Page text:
Massachusetts Rock Against Racism (RAR) came together at a time when the City of Boston and its surrounding areas were rocked by racism. This was especially focused on the youth population as court-ordered desegregation and busing intensified problems. Founded in 1979, Massachusetts Rock Against racism began when a diverse group of local educators and radio DJs responded to a request from Cambridge Rindge and Latin students for a program about how popular music could unite people across racial divides. During its lifetime, the organization provided the only local platform where genres as diverse as Latin, rock, rap, reggae and R&B could be seen on stage together and the term “rock” in its name clearly functioned as a verb rather than a description of a musical genre.

After several years running a “Rock and Rap” program in the public schools and producing a cable program called “Can’t Music Bring Us Together” with a volunteer staff, in 1983 the organization received funding from the Boston Public Schools, space in the downtown offices of UMass Boston and became a full-fledged afterschool program for Boston youth. An ongoing partnership with a local cable television station allowed Mass Rock Against Racism to develop its own television programs and professionally record many of its concerts and public performances while simultaneously training youth members in video production and media literacy. Although the programs and shows always highlighted diverse collections of young local artists, some included nationally recognized artists like George Benson, Run-DMC, Donna Summer and Jeffrey Osbourne which gave the organization a national reach.

UNITY by Rob Stull aka NOTE (1985).

Perhaps most importantly, because their school programs, television shows and concerts included members of the first generation of Boston’s hip-hop community, the video archive contains perhaps the most complete and well recorded video documentation of a regional hip-hop scene just before the genre exploded in popularity worldwide in the middle and late 1980s.

More Information:


The Celebration

Massachusetts Rock Against Racism changed my life, and the lives of many kids growing up in Boston in the 80s. It was an opportunity for us to come together, learn how to work together, and ultimately achieve together, all in the name of Art and Hip-Hop. And we did it with respect and love for each other. Our culture at its purest core. Much love and respect to the founders, Reebee Garofalo and Fran Smith, who saw the power in the youth of Massachusetts. We all knew we were part of something special.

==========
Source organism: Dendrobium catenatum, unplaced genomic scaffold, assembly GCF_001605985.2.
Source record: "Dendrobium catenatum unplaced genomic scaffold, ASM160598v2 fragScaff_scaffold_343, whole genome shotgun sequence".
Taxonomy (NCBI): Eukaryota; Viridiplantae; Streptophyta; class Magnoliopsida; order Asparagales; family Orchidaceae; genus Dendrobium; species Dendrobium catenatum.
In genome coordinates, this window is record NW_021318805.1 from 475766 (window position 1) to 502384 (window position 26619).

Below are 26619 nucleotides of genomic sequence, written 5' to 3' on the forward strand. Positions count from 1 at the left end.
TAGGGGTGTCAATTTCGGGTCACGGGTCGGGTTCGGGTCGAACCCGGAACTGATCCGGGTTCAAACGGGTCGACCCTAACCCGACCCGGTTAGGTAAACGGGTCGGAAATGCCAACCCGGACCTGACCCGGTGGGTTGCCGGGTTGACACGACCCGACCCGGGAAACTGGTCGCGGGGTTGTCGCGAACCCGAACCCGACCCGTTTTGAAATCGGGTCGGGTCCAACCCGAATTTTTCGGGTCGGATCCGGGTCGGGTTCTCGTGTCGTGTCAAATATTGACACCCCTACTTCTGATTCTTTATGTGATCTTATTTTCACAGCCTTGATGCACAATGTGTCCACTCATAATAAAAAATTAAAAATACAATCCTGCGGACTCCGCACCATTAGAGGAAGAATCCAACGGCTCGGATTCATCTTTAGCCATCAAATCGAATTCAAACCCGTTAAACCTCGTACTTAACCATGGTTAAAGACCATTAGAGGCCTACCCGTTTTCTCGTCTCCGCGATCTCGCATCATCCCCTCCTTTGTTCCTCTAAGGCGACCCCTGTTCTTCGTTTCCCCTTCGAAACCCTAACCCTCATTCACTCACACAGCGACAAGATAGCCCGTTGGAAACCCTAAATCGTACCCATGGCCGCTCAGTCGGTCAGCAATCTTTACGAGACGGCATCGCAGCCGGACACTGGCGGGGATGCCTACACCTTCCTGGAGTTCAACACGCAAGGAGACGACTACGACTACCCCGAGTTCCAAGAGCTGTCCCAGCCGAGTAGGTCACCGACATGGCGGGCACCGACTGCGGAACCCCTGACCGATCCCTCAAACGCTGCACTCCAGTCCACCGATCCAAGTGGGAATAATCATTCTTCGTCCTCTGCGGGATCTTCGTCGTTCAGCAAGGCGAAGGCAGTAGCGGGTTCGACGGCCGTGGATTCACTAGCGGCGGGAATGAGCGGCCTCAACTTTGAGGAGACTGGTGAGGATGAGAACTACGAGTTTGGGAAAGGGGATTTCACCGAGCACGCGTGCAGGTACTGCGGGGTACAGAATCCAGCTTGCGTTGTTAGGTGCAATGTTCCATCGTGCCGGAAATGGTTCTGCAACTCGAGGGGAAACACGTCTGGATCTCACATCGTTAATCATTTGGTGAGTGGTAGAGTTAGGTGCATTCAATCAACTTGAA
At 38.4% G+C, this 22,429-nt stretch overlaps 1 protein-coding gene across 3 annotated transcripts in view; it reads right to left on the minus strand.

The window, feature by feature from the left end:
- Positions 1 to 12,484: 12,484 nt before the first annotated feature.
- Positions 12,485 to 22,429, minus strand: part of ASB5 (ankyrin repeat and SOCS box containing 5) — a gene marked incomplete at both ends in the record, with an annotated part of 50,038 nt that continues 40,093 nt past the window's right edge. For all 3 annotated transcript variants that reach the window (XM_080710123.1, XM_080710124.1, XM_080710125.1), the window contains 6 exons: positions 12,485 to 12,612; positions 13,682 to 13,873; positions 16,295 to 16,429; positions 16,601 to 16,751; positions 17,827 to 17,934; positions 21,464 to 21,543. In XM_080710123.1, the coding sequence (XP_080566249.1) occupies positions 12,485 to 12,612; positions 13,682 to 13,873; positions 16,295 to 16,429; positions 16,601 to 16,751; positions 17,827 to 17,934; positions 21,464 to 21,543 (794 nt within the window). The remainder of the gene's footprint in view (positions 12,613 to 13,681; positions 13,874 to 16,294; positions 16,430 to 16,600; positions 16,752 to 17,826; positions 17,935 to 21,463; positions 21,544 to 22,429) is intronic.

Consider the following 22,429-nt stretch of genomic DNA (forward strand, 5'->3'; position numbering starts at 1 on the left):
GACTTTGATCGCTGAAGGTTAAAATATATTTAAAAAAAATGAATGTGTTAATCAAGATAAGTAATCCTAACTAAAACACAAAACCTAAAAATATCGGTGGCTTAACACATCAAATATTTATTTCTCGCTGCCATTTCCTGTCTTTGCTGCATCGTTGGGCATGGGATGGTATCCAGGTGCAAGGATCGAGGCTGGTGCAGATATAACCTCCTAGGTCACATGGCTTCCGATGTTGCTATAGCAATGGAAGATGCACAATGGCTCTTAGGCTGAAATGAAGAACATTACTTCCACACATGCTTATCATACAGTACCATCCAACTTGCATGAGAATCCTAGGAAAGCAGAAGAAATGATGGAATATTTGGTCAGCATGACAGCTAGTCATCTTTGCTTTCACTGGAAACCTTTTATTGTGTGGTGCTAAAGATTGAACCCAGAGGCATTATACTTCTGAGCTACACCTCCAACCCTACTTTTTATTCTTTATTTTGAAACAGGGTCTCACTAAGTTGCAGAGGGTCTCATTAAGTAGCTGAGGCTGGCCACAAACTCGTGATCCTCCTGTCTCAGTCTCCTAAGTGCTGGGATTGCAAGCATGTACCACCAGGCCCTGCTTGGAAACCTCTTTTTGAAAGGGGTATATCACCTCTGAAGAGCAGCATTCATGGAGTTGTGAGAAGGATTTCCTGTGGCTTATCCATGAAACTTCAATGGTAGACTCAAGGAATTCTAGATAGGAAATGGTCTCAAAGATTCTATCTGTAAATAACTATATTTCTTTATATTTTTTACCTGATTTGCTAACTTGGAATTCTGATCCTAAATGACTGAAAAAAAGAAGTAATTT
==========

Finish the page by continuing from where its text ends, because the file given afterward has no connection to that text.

Massachusetts Rock Against Racism 40th Birthday Bash and archive launch. Celebrating the legacy of the Massachusetts Rock Against Racism program.

Mass Rock Against Racism co-founder Reebee Garofalo and Dan Richardson.

Mass Rock Against Racism co-founder Fran Smith.

An honor and blessing to be recognized alongside the local legends and hometown heroes who truly made a difference in the city of Boston, at a time when it mattered the most. We were kids doing BIG things and collectively helped change the culture of our city, inspiring future generations.

Host Naheem Garcia, with Cindy Diggs, Clif Braithwaite and Vivian Smith Barnes.

Rob Stull, Fabian Murray and Clif Braithwaite.

Born Bi-Kim, Boston legend and co-founder of the Unique Dominoes & HBO (Home Boys Only).

Born Bi-Kim, Boston legend and co-founder of the Unique Dominoes & HBO (Home Boys Only), addressed the crowd and provided closing statements for the Massachusetts Rock Against Racism 40th Birthday Celebration…and they hit straight to the heart! Perfectly capturing the love, passion and dedication in all of us. Our work is far from over.

Legendary photojournalist Don West and Rob Stull.

Boston legend and founding member of the Floorlords Crew, David Shallow and Rob Stull.

Pacey Foster, founder of the Massachusetts Hip-Hop Archive.

Much Love and Respect to All!



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Constructing The HULK! A step by step breakdown of my illustration process from concept to finished art. Let’s Go!…

Tools. Every artist has their favorite “weapons” of choice. Here are some of mine.

  1. Staedtler HB graphite leads w/ lead holder.
  2. Kneaded Eraser, to get rid of the excess pencil after the ink has dried.
  3. Ink Brushes / Raphael 8404 No. 2 Sable, Utrecht 228 No. 6 Sablette (synthetic), Winsor & Newton Cotman 668 Filbert (flat/round) and a Winsor & Newton Series 7 No. 2 (for white areas and effects).